The Use of a Stress and Coping Model to Understand Women's Experiences with Abortion

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Virginia Tech

Six women participated in a qualitative study to understand women's experiences with abortion. The women ranged in age from 52 to 26, and were at least five years post-abortion. A questionnaire was developed using a stress and coping model as a guide to answer the following: relevant primary and reappraisal processes; problem-focused and emotion-focused coping strategies; resources; and personal and environmental constraints. The results give the women's individual experiences as well as the themes that were consistent for the participants. The women all appraised the situation of an unplanned pregnancy as stressful. All of the participants viewed having the child as a threat to their education, career, or relationship with family. Although all of the women thought some part of the procedure was more stressful than they had anticipated, all found ways to cope with differing levels of stress. The women saw their friends, family, ob-gyn physicians, priest, and clinic staff as resources during the experience. The women most often reported that religious beliefs constrained their abilities to cope. They also reported a lack of information about the abortion procedure and possible physical and emotional effects as environmental constraints. Overall, all but one participant would make the same decision, and all viewed themselves as coping well with a stressful life event.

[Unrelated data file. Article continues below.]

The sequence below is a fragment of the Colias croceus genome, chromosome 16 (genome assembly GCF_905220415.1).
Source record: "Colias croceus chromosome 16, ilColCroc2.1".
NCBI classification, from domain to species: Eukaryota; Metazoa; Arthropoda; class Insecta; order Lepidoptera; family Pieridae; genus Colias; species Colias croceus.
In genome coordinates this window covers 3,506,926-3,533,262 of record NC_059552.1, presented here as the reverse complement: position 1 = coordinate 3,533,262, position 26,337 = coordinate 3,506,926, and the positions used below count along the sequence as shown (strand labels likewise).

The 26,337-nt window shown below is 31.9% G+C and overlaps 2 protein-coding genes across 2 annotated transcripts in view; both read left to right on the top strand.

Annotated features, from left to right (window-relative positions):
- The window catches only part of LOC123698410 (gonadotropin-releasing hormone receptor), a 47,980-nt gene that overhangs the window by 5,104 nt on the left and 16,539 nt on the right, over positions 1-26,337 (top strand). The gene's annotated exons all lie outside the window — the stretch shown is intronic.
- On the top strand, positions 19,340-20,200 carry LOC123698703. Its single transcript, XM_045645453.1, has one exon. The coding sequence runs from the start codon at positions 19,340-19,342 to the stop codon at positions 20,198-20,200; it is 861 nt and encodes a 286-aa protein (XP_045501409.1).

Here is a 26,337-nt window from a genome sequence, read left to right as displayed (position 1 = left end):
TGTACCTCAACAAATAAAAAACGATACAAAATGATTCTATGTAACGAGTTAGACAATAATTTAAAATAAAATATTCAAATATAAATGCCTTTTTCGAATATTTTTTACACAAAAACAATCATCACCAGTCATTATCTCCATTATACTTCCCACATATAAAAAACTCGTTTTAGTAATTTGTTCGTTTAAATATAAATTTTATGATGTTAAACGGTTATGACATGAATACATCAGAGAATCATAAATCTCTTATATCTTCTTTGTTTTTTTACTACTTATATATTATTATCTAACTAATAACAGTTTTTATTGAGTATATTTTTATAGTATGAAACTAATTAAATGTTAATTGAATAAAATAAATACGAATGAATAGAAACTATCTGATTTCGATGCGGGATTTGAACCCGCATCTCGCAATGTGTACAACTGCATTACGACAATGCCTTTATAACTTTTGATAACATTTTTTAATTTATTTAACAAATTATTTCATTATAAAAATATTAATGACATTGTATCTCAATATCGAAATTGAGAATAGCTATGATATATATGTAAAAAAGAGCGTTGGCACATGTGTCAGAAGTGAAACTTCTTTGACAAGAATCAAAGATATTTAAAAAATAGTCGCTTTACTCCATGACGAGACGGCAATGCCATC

Qualitative Interviews, Pregnancy Termination, Abortion, Stress and Coping, Women's Experiences